Sunday, 3 February 2008

Some of the power dynamics of the Kenyan crisis

Kibaki's handling of the crisis, so far limited to one brief visit to displaced people and reading out a few pre-written statements insisting he won fairly, has invited fierce criticism. The normally pro-government Daily Nation newspaper warned Kibaki: 'If Kenya disintegrates, history books will record that the collapse of a once great, united and prosperous country happened on your watch'. The Nairobi Star was headlined: 'Where is Kibaki? ... as Kenya slips into anarchy'.

Even with UN Secretary-General Ban Ki-Moon in Nairobi this weekend, supporting mediation efforts chaired by Kofi Annan, Kibaki made a speech to the African Union that could hardly have been more antagonistic towards opposition supporters, already on edge after the murder of two opposition MPs last week. He reiterated that the election result was fair and that the opposition was to blame for the violence. It should take its election grievances to the courts, he said, and blamed unnamed foreign countries for suggesting a power-sharing. This hardline stance at a time when towns like Kericho are in flames - and his quiet dismissal of Murage a fortnight ago - means there is an increasing body of people who now believe that Kibaki alone must take the blame for the country's mess. 'I honestly believe he is the man driving the whole operation; the ineptly rigged election and the aftermath,' said David Ndii, a Nairobi-based analyst. 'Kibaki very much knows what is happening, and must be held responsible.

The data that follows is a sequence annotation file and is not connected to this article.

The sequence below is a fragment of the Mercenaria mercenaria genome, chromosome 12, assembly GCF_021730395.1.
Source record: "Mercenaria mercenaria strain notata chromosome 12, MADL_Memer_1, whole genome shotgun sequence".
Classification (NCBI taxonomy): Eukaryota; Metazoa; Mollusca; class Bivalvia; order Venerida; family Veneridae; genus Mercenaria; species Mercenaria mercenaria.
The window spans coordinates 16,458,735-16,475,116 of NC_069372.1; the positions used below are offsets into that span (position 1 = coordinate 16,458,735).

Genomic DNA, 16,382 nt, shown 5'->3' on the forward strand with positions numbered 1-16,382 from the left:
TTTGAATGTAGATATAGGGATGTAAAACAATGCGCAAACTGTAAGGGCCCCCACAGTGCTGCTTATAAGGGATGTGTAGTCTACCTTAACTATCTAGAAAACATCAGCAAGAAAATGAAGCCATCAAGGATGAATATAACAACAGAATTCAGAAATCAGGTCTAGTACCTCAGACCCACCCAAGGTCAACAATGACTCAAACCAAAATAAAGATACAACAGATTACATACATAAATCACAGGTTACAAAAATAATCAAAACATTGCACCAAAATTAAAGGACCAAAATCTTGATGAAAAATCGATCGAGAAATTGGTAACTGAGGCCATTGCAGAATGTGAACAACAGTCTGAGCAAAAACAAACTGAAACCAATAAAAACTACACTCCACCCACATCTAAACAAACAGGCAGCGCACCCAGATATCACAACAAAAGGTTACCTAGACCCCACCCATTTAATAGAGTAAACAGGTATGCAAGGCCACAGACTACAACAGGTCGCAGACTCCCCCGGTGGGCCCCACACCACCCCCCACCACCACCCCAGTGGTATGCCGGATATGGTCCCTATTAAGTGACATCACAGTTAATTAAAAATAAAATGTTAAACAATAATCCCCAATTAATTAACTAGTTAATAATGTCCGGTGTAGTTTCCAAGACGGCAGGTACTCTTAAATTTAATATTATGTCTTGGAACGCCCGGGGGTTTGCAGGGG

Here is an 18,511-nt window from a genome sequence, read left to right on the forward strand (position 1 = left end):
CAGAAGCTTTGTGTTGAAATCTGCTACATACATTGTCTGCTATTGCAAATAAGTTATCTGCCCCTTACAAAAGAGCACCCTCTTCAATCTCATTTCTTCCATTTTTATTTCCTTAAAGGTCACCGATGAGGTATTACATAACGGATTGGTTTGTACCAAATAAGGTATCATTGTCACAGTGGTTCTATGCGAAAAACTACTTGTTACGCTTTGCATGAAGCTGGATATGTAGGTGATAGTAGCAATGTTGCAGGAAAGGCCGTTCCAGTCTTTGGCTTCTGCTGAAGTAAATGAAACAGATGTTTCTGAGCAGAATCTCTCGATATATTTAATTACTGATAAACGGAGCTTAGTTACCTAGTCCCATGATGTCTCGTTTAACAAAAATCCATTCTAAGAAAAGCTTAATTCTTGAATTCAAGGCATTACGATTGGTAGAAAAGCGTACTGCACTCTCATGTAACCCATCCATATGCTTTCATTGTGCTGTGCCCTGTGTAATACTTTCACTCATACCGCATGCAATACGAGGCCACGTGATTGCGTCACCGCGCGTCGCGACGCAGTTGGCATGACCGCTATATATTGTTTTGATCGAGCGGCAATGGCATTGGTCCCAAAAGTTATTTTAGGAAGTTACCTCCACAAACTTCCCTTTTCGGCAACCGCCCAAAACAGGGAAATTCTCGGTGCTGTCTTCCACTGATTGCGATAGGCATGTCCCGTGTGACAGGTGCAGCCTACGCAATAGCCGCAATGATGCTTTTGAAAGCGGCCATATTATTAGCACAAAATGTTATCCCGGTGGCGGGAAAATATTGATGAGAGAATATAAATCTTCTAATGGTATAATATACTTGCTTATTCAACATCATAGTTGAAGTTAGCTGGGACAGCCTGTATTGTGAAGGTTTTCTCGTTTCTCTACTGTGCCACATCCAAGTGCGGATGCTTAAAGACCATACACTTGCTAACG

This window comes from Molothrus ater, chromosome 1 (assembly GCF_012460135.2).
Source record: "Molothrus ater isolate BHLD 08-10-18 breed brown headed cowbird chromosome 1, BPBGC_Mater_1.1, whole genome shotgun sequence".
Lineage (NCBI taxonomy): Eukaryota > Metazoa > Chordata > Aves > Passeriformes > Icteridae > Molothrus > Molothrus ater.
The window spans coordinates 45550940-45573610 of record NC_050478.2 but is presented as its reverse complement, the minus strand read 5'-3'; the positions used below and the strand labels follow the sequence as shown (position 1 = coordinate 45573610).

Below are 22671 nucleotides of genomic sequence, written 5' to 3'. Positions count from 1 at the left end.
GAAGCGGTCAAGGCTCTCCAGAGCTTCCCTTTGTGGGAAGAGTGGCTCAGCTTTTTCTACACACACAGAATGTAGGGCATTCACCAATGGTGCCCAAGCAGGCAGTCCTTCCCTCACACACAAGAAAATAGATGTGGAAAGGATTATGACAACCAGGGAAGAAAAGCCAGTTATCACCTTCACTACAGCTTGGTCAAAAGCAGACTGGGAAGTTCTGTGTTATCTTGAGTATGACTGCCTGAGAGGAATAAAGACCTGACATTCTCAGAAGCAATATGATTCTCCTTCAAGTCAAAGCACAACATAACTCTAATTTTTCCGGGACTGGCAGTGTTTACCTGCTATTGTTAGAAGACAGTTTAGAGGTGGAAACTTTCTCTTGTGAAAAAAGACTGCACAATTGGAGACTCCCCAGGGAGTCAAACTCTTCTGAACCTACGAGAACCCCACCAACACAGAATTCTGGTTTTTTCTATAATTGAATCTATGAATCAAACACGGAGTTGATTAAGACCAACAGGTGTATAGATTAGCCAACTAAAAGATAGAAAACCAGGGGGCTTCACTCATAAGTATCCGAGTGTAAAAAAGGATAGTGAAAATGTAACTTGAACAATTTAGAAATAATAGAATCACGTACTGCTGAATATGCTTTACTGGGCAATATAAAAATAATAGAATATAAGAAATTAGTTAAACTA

Quotes from wave of anarchy blamed on Kenya's general coward by Xan Rice for the Guardian.

A priest in Nakuru said that Mungiki were on the prowl last week under police protection, and there will be more blood.

Honourable Raila Odinga has called for the deployment of foreign peacekeepers, because the police have often been misused, and he does not trust the army to be neutral. He stated that ODM have confidence in ongoing mediation talks, but has a fall back plan if talks fail.

Canada have spelled out what their stand is on the position in Kenya. They will not conduct business as usual. Canadian law precludes the admissibility to Canada of foreign nationals considered responsible for subverting democratic institutions and processes.

Related article: Family members and colleagues insist that Honourable David Too, was not having an affair with the woman who was shot with him.

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